Best For: Home bartenders, and professional bartenders open to modern designs for bar tools.
Retail Price: $29.99
Founder Scott Tavenner and creator Michael Liebowitz point out on their website’s video that the original cocktail shaker was patented in 1884, and has been majorly due for an overhaul. Their innovation? Shaker 33. Named for the year that Prohibition was overturned, it’s made from BPA-free Tritan, with a dual strainer (for both finer and faster pours) and a locking top. “I tried many different shakers and they all seemed to either leak or get stuck together or were just too small for entertaining a crowd,” Tavenner points out. “[Shaker 33] is a joy to use and it just works; I can make 2-3 cocktails at a time so I can spend more time with my guests instead of constantly shaking cocktails.”
Pros: Large capacity allows for mixing several cocktails at one time; shaker is dishwasher safe and shatterproof; screen fits into overturned lid, preventing drips and a sticky bar top; drinks pour smoothly through strainer.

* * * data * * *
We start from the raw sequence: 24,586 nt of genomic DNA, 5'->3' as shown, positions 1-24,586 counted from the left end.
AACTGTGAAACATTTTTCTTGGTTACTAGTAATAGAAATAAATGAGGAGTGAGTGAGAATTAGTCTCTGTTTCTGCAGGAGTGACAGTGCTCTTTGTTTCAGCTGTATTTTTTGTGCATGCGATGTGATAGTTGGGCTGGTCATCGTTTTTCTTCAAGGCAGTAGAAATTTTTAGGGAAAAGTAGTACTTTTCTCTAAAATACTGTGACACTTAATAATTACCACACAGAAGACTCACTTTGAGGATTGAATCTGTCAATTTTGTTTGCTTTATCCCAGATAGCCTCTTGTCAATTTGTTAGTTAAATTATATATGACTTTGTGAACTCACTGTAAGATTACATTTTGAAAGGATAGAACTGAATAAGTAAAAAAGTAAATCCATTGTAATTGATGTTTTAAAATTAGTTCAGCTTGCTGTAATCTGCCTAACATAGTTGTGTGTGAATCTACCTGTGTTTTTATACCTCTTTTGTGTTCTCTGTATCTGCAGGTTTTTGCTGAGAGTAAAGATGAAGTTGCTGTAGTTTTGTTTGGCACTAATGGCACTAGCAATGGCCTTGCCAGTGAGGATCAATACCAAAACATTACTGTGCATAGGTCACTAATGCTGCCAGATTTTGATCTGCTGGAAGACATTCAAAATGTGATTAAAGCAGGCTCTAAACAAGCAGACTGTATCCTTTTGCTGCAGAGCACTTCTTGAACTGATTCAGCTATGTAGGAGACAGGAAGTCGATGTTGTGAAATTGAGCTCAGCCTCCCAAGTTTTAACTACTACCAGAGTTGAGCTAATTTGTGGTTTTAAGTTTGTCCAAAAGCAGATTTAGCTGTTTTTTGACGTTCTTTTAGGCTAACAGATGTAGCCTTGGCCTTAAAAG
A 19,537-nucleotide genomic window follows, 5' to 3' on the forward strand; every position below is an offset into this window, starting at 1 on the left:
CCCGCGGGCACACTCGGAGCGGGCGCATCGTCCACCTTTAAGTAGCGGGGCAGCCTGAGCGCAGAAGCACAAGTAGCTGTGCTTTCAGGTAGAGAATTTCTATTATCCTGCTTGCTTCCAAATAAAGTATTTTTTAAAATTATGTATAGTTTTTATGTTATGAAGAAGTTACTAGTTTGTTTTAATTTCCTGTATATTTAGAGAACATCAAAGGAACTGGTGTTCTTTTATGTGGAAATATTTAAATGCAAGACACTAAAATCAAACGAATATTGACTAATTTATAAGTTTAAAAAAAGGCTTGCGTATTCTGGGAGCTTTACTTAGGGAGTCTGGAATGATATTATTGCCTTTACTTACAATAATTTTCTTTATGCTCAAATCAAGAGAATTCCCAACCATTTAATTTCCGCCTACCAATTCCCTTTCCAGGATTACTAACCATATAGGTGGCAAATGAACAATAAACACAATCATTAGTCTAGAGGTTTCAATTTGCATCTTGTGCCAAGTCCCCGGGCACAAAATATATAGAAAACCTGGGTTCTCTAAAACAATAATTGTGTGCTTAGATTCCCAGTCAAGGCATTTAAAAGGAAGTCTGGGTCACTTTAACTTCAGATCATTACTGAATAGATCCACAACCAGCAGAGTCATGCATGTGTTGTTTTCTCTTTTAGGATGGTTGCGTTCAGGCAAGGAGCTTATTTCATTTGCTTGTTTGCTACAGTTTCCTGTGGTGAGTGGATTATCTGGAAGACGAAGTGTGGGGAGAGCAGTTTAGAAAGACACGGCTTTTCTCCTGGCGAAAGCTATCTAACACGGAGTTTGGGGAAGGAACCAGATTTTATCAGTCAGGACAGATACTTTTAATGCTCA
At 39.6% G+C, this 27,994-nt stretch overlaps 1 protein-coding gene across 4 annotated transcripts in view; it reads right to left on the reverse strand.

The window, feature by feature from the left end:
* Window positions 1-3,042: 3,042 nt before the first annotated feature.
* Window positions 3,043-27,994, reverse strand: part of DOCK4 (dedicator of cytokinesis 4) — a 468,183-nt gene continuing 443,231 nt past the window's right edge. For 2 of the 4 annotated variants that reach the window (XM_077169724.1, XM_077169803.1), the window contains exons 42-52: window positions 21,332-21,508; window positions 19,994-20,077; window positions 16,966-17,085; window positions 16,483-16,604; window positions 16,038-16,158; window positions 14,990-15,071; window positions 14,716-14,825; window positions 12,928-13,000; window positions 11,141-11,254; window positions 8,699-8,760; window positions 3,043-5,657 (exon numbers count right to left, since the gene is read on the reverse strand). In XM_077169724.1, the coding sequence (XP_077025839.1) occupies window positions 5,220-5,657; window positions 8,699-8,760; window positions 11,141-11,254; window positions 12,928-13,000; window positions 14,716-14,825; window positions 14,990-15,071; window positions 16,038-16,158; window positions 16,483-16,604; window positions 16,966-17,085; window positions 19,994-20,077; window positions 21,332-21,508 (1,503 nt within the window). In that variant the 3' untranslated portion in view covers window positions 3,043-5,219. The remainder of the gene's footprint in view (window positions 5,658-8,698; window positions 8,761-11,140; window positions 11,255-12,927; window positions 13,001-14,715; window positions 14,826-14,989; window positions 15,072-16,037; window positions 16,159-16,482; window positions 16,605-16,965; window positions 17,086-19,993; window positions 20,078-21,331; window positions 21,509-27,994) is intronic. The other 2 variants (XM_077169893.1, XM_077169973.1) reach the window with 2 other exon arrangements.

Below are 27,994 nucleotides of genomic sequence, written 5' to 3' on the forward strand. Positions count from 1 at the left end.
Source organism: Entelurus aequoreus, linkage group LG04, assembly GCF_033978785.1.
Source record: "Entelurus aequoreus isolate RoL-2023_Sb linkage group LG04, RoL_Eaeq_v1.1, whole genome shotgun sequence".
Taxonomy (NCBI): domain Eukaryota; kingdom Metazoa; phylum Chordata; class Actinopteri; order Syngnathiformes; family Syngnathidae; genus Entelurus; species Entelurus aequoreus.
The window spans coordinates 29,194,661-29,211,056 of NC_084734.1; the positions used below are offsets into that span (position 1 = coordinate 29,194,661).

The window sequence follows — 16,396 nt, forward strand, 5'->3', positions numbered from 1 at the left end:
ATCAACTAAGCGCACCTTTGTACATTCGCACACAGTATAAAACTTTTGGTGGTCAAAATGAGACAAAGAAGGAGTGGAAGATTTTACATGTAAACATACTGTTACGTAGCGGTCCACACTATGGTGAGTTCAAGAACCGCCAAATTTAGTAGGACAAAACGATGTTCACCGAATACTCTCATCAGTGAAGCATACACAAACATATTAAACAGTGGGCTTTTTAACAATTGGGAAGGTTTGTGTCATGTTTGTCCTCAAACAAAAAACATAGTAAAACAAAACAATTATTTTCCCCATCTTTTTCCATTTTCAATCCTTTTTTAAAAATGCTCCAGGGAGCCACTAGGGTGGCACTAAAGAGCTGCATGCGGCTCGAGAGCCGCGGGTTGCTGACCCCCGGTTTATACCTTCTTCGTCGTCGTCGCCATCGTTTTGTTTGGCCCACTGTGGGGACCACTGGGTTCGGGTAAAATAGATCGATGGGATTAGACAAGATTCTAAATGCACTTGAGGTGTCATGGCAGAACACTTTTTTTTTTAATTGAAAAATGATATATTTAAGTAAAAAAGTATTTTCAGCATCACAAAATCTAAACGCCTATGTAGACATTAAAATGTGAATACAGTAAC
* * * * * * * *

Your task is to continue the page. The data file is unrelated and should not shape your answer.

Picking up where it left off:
Cons: Frosted or black finishes may not appear as aesthetically pleasing as a traditional metal shaker; according to online reviews, shaker is prone to leaking; tall size makes it easier to tip over than traditional shakers; getting screen and lid to fit often takes several tries.
Best For: Casual home bartending, tailgates, travel.
Retail Price: $29.95
WMF Parisian Shaker
With its sensual curved design, stainless steel finish and 500ml capacity, this is one handsome shaker. Cocktail Kingdom founder and CEO Greg Boehm (he sells this shaker on his site) does point out that its classic style is a little finicky, though – and in need of a Hawthorne strainer for straining cocktails through the ice. (A French or Parisian shaker, by the way, is comprised of a metal bottom piece and a lid that fit together, versus a Boston shaker, which has two metal vessels that are the same size, or a metal vessel and a cocktail glass.) But, he says, “because [French shakers] have a longer throw distance (elongated length of shaker that affects shaking), you can really break up ice and get the drink nice and frosty.” Try it first with a Sidecar, which after all, did originate in Paris, he points out.